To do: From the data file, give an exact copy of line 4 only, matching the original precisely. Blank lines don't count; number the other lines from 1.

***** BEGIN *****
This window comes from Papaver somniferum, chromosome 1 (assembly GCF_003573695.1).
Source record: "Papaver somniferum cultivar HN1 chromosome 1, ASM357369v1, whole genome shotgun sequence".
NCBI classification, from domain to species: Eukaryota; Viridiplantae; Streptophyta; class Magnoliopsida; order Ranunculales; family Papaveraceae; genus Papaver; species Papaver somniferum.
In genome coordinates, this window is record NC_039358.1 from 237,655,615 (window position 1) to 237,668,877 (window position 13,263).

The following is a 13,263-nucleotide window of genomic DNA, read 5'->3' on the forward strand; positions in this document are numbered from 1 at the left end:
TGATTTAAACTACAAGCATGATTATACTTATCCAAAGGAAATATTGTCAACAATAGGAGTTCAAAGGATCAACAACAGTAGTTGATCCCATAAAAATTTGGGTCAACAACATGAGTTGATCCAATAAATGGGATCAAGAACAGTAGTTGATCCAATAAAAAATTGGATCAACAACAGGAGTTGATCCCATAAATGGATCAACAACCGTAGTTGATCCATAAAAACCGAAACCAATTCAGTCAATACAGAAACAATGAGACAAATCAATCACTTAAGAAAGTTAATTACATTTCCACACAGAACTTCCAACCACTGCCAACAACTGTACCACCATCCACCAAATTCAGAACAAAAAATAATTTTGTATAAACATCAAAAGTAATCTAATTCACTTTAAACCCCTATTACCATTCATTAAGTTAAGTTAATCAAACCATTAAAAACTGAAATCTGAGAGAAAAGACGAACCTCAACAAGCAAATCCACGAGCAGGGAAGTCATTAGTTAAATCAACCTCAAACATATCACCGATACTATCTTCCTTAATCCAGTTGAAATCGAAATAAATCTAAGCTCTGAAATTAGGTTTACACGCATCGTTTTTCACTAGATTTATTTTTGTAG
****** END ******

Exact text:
In genome coordinates, this window is record NC_039358.1 from 237,655,615 (window position 1) to 237,668,877 (window position 13,263).